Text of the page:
The Knuckle Master

Kilimanjaro was a front. In fact, R.A. Dickey went to the Dagobah system in the offseason. It’s the only possible explanation.
Dickey right now is locked into one of the greatest pitching stretches in baseball history – he’s just the tenth man to throw back-to-back 1-hit shutouts, and the first since 1900 to strike out 10+ batters in both. He’s the first pitcher in major league history to notch 5 straight starts of 0 earned runs and 8+ Ks. Over his last six starts, he’s 6-0 with an 0.18 ERA, averaging over 8 innings per start (48.2 IP) and a 63/5 K/BB ratio (11.65 K/9 and 0.92 BB/9), no homers, and just 21 hits allowed (3.88 per 9). He’s now 11-1 with a 2.00 ERA (ERA+ of 188), leading the NL in Wins, ERA, strikeouts, WHIP, shutouts, and complete games. And his last fourt starts have been against the Cardinals (who entered that series leading the NL in scoring), the first-place Nationals, the then-first-place Rays, and the Orioles, who entered the game 39-27.
Dickey’s mastery has come on as a sudden step up from what was already a successful record – his first two years with the Mets, he posted a 3.08 ERA and struck out 5.6 batters per 9 innings; through May 12 of this season, he was striking out 6.5 batters per 9. Jeff Sullivan at Baseball Nation has a great breakdown of how the performance of Dickey’s knuckler has improved, including a staggering 69% of his knucklers this season being thrown for strikes. Other knuckleball pitchers have had great seasons, and like them, Dickey has done it wth excellent control – Wilbur Wood in 1971 had a 1.91 ERA (189 ERA+) in 334 innings (walking 1.7 men per 9) and was the second-best pitcher in baseball; Hoyt Wilhelm from age 41-45 had a 1.74 ERA over 539 innings in relief (ERA+ of 185), walking 2.3 men per 9. But even those walk numbers don’t really capture the level of Dickey’s ability to command a normally un-commandable pitch, to say nothing of the fact that unlike Wilhelm, Wood and Phil Niekro for most of their careers, he actually has a fastball (not the 90+ heater he had in his 20s, but enough to freeze batters looking for a knuckler that has been clocked as slow as 54 mph).
Really, you could not get two better stories at the front of your rotation than Santana and Dickey, assuming Santana can shake off his post-no-hitter doldrums.
UPDATE: Dickey since May 20, 2011: 18-9, 2.42 ERA, 209/57 K/BB ratio & 20 HR in 256.1 IP, one of just six MLB pitchers with an ERA below 2.50 in 200+ innings in that stretch.
Dickey could be the third knuckleballer to start the All-Star Game, after Dutch Leonard (not the 0.96 ERA one, the Senators pitcher from the 40s) and Bob Purkey, and is on track for the best strikeout rate ever by a knuckler.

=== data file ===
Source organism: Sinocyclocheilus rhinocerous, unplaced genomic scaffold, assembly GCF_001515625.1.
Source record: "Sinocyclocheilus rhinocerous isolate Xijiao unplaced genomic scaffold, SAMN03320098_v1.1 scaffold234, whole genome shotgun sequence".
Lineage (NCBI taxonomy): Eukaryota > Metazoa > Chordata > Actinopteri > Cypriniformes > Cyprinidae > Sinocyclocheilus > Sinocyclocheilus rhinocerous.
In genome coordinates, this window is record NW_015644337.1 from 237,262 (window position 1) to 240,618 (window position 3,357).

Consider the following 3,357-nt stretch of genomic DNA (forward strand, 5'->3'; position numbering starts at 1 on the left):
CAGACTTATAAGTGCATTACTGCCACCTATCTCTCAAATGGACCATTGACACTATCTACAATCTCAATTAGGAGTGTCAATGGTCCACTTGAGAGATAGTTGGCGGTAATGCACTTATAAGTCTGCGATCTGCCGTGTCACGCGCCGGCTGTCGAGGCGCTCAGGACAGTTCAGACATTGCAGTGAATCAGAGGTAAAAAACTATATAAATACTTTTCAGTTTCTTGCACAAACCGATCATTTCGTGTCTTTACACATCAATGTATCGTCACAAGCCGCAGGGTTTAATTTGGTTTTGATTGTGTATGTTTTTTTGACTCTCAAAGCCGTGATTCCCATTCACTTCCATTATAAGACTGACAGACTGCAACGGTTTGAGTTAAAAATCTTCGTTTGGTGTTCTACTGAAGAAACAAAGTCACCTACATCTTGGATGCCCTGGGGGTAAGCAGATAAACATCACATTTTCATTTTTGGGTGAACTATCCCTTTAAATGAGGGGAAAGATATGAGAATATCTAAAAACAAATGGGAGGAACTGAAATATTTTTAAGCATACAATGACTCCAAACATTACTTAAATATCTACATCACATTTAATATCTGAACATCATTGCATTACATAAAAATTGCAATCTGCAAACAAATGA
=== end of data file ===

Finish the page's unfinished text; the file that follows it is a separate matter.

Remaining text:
6 thoughts on “The Knuckle Master”

  1. Hope this doesn’t turn out like that season in the late 90s when Bobby Jones raced out to something like a 10-1 start by June, and then fizzled the rest of the year. For some reason – even though this is a major step up in production from anything Dickey’s ever done before – it doesn’t seem as fluke-y as that Jones start to the season. In any event, I think he’s under contract for next year, but could we please start to talk about extending the guy’s contract now?
    We’ll have to see how Santana pitches today, but if it doesn’t go well, I think you have to consider DLing him to give him a rest. I attended the Rays game down in Tampa and you could tell the command and velocity were both gone.

  2. I have watched the Dickey show with a level of fascination. I watched Tim Wakefield toil away for 17 years for the Red Sox. Most of the time he was an effective guy with spots of excellence and spots where the ball hung. Sort of the routine for most knucklers.
    In 1995 the Sox picked him off the scrap pile (Wakefield had not pitched in the majors in over a year) in response to a series of injuries to the starting rotation in April and May. In his first 17 starts he went 14-1 with a 1.65 ERA with a .200 BA. He struck out and walked guys though at a non-Dickey level of 5.4 k/9 and 2.5 BB/9. In his first 4 starts he went 4-0 (including 2 CGs one that went 10 innings) with a 0.54 ERA and allowed a line of .138/.200/.155.
    I was always convinced those 2 stretches were going to be the last great run a knuckleballer ever had. Dickey is a different animal I think. As you note his fastball is passable (Wakefield never got it over 82-83 even in his youth) and he seems to have another breaking pitch in his arsenal as well. Clearly the extraordinnary command he has of the knuckleball is what is making him so unearthly effective right now.
    As a person who rode the roller coaster of the knuckler experience my suggestion is “make sure you see these games while he is on this roll.” You don’t know when it will peter out. The knuckleball is a pitch of such touch and that feel can be fleeting. Wakefield went 2-7 the rest of the year in ’95 and clearly lost the unusual command he had earlier in the year. The Dickey story is quite amazing and it’s fun to watch so make sure you catch him while he’s in one of the rare zones of all time.

  3. Regarding R.A. Dickey’s amazing season, Chris Wheeler* made a comment about the NL’s starting catcher. It went something along the lines of:
    Here’s the good news, you’re the starting catcher for the All-Star Game. The bad news? You have to catch R.A. Dickey.
    *I think it was Wheels, but it might have been another Phils announcer.

  4. I’m just enjoying the ride creating by someone who really does seem to be a truly nice guy. Good for him.

  5. He must be channelling Sidd Finch!
    Dickey is a great story and an even better person. My wife is involved in a charity that helps abused children [] and Dickey generously devoted items for the fundraising auction and his time to help the organization.

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